How exactly is this going to work? Does this mean that all newspaper stories are freely usable by anyone?... That will sure break a lot of things... :p

    • Re:Um... (Score:5, Funny)

      by Yvanhoe (564877) on Wednesday September 22, 2010 @08:26AM (#33660680) Journal

      How exactly is this going to work?

      How concisely you sum up years of interrogations about this whole "intellectual property" thing !

      • by h00manist (800926)

        How exactly is this going to work?

        How concisely you sum up years of interrogations about this whole "intellectual property" thing !

        Well, I'd propose modifying the property law. Private property is limited to what you can carry on your person, or keep within one 12ft x 12ft space. Everything else is public property, and you may join various associations to use and manage and care for it. As to private intellectual property, you may author it and keep it locked in there if you wish.

    • Re:Um... (Score:4, Interesting)

      by Spad (470073) <slashdot @ s p a d . c o.uk> on Wednesday September 22, 2010 @08:45AM (#33660798) Homepage

      It is, as they always say in the lawsuits against P2P operators, all about how you advertise your services.

      If you say "Here is my article, come read it" then you're not implying anything beyond that, but if you say "Here is my article, come read it and share it with all your friends" then the implication is that you're happy for people to take that article and spread it around.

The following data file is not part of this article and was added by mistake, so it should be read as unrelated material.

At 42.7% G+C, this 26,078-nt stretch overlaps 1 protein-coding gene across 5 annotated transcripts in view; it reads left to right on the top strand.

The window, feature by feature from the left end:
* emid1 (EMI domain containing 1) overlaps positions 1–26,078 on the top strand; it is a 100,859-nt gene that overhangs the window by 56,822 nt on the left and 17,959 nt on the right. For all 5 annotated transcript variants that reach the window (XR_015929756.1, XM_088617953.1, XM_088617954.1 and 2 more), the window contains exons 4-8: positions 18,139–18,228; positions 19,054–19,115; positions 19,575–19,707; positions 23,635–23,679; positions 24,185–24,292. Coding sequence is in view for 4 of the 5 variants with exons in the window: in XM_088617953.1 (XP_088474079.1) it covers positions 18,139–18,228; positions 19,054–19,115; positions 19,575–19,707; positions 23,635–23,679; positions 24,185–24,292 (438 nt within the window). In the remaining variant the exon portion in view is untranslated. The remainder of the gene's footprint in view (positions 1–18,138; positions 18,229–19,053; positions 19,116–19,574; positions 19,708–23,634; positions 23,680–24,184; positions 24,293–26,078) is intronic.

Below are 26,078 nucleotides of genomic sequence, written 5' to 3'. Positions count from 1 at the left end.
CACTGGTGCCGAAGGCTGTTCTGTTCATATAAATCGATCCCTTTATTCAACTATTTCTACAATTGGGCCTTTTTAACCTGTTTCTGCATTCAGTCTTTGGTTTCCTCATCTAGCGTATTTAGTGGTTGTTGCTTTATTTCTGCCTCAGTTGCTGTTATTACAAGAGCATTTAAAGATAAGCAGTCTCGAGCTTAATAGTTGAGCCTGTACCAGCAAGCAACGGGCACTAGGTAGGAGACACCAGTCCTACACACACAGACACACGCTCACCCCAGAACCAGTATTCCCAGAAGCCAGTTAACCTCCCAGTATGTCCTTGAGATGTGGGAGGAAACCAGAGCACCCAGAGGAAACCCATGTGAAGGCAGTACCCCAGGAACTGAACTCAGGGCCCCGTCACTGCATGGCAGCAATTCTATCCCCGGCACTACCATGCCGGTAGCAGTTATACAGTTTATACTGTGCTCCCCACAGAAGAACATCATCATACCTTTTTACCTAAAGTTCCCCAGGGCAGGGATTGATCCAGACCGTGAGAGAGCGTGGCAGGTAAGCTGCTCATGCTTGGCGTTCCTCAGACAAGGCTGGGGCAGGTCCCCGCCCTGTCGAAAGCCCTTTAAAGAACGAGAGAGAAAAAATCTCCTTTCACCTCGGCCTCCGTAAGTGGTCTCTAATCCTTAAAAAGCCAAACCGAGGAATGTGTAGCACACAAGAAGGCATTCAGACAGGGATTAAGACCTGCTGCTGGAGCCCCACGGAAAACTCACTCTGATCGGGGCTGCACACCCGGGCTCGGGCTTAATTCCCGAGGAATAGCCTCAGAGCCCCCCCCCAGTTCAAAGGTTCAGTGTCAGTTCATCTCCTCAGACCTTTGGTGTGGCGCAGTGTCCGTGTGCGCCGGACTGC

Now there may be an issue of attribution, but that's an entirely separate issue from claiming that people are violating your copyrights by doing what you invited them to do.

      • Re: (Score:3, Interesting)

        by Anonymous Coward

        How different is this from the free newspapers I see around the city that tries to propagate itself through free distribution? Just because it's passed around as much as possible, it doesn't necessarily mean you (the end-user) can take the articles and publish it in a book form compilation and sell it.

        As a photographer, I pass out postcards and other marketing materials. It doesn't mean the *potential* art buyers can use my image for their designs and advertising projects. I am the copyright holder.

        What abo

      • Re:Um... (Score:4, Insightful)

        by DerekLyons (302214) <`fairwater' `at' `gmail.com'> on Wednesday September 22, 2010 @11:05AM (#33662628) Homepage

        It is, as they always say in the lawsuits against P2P operators, all about how you advertise your services.

        Correct, and from the responses here on Slashdot, I suspect virtually none have actually gone and checked out the 'advertising'. It doesn't say what you think it says.